Written and directed by Hayao Miyazaki, and released in 1992, ‘Porco Rosso’ follows an Italian WWI flying ace now acting as a bounty hunter targeting “air pirates.” A Strange curse transforms him into an anthropomorphic pig. Magic, action, love and intrigue drive this youthful and entertaining plot.
Released by Studio Ghibli in 1988, ‘Grave of the Fireflies’ is based on a semi-autobiographical novel of the same name by Akiyuki Nosaka. Written and directed by Isao Takahata.
Set in the Japanese city of Kobe, this film follows two siblings, Seita and Setsuko, as they struggle through the last months of the Second World War.
Released in Japan in 1989, ‘Kiki’s Delivery Service’ was written, produced and directed by Hayao Miyazaki as an adaptation of the novel of the same name by Eiko Kadono. The film was brought to the US in 1997 by The Walt Disney Corporation.
The story follows Kiki, a young witch, who goes to town with her black cat, Jiji, to make a living on her mandatory year away from her family to train. Kiki makes friends with the villagers as she delivers packages around town. A young by named Tombo follows her around. He is an inventor of flying machines and admires her flying abilities.
Kiki has a crisis of identity as she momentarily loses an the ability to fly and has a harder time understanding her feline companion. Kiki regains self confidence after she saves Tombo and others from an airship accident. She remains in the town and resumes her delivery service in contentment.
The film is very much about coming of age, moving away from home and the familiar to grow from a child into a young adult.
There are noticeable differences in plot between the Japanese and American versions of this film. In the American version, Kiki reunites with Jiji which does not occur in the original Japanese. Cultural references are also changed to become more timeless and thus more relatable over time.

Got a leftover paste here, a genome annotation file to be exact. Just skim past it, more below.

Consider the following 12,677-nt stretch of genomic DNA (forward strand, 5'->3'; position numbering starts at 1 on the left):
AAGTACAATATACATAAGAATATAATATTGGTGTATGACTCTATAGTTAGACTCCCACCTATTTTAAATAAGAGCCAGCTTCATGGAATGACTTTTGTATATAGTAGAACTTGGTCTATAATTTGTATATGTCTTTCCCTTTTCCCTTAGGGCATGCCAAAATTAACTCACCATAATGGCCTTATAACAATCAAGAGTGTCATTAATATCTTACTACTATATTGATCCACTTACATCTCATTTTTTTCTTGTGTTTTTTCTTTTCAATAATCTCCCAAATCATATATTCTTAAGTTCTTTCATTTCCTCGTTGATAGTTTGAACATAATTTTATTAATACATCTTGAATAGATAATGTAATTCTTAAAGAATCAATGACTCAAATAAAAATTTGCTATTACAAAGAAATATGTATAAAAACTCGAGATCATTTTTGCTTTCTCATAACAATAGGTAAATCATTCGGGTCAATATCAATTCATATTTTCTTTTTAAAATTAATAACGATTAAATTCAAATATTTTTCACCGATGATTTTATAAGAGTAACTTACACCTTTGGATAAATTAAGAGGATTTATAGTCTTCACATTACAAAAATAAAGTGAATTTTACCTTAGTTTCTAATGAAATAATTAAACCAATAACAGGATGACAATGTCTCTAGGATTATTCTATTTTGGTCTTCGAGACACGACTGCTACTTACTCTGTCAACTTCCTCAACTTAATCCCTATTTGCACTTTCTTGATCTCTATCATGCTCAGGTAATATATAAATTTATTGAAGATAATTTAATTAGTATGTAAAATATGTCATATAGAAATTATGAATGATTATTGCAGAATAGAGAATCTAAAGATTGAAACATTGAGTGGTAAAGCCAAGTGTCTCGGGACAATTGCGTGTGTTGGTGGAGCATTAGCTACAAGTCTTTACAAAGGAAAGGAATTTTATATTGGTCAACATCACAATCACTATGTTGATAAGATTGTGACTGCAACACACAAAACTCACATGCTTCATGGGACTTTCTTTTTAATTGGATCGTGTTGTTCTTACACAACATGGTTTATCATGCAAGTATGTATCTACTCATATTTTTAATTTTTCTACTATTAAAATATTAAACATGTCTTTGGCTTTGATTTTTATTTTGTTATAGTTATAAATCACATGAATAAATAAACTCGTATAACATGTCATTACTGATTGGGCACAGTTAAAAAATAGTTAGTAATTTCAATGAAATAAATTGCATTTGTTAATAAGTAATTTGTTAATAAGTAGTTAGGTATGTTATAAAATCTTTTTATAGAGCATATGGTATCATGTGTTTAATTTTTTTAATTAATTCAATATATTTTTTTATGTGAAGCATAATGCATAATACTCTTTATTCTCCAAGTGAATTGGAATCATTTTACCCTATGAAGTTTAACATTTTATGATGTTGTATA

This past summer, London was graced with a new staging of Tennessee Williams’ Pulitzer Prize winning play, ‘A Street Car Named Desire’ at The New Vic. The London production featured Gillian Anderson (The X-Files, The Last King of Scotland) as Blanche DuBois, Ben Foster (Six Feet Under, Lone Soldier) as Stanley and Vanessa Kirby (Insomniacs, About Time) playing Stella. The production was directed by Australian director Benedict Andrews.
‘A Street Car Named Desire’ has won acclaim in both its live productions as well as the iconic film starring Marlon Brando and Vivian Leigh. The cast of The Young Vic’s production holds up in the face of the historic accolades dished out to previous casts.
The play is set in New Orleans in Summer. Blanche DuBouis (Anderson), a fading Southern Belle, shows up unannounced at her younger sister Stella’s (Kirby) apartment, where she lives with her working class husband Stanley (Foster). Blanche is an unreliable narrator of her circumstances. She hides crucial piece of her past and the reasons for leaving her teaching job in Mississippi.
As Blanche laments losing her appearance and not having the interests of a man, all the while drowning her sorrows in alcohol, Stella takes care of her sister, allowing Blanche to criticize her way of life, her husband and her home, as Stanley becomes more suspicious and irritated by Blanche.
Eventually Stanley discovers Blanche’s secrets, her dirtied past as a disgraced woman who turned to selling herself to the pleasures of men. He confronts her and eventually, on the night Stella is giving birth to his child, rapes her. Blanche then completely falls apart and in the end is institutionalized. Stella seems to be aware of the rape but remains with Stanley out of fear and obligation to their baby.